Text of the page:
Twenty-first-century hotel designers have had a field day converting some of Boston’s most regal old buildings into hip new hotels that feel straight out of an architecture magazine. Boston’s boutique hotels run the gamut on price and luxury, but all pay tribute to the city’s unique history and personality.
Hip hotel developers the Provenance Group opened The Revolution Hotel, its first East Coast hotel, in Boston’s South End in late 2018. The hotel converted a 20th-century YWCA building into a boutique tribute to Boston. Nearly all of the decor is in some way linked to the history of the region, with a focus on things invented in Massachusetts: basketball, chocolate-chip cookies and The Cat in the Hat. The rooms are compact for best economical use, with the choice of a small personal bathroom or a larger shared bathroom down the hall. The Revolution is partnering with the nearby Beehive to open a tapas-style restaurant in the courtyard in late 2019.
The Verb has taken a defunct Howard Johnson motel and given it the hipster treatment. This rock’n’roll-themed hotel has turntables in each of its 93 guest rooms and is packed with homages to some of the city’s greatest bands and music venues. There’s also a Japanese bistro in the lobby and an Instagrammable retro bus parked out front. Located right outside Fenway Park and with a heated outdoor pool, The Verb is the perfect place to stay during the summer.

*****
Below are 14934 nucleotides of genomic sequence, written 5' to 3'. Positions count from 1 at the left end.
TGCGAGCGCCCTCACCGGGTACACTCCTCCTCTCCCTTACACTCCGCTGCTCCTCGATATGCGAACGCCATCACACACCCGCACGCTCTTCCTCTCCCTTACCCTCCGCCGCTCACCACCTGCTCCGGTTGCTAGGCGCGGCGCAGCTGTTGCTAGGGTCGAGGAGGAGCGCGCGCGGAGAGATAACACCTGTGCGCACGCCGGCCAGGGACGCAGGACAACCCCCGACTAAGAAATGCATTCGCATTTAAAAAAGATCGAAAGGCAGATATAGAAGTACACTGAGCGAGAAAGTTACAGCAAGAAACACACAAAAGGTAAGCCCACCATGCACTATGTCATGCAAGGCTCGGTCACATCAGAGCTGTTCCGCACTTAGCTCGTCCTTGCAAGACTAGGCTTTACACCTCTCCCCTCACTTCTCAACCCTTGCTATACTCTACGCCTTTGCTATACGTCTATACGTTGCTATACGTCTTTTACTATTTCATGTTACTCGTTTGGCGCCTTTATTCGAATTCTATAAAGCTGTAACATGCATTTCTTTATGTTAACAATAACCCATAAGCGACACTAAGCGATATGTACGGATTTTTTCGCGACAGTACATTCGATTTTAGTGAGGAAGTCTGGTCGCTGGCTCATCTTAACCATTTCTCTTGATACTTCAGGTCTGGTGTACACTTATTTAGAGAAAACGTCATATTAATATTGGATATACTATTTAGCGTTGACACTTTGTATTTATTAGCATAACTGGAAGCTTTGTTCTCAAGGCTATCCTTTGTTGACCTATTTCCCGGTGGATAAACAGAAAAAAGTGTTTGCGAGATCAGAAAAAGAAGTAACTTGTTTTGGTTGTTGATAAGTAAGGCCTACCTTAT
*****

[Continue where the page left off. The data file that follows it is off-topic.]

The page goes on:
At the geographical center of Downtown Boston, the elegantly cool XV Beacon is within walking distance of most neighborhoods and attractions in the city. But while the hotel’s location is one of the best features, the interior itself is worth a visit. The original building details (including antique cage elevators) are mixed with modern style, so visitors can experience Boston’s history with the comfort of a boutique. The guests-only roof deck has lounge seating and a hot tub.
Courtesy of Hyatt Centric Faneuil Hall Boston / Expedia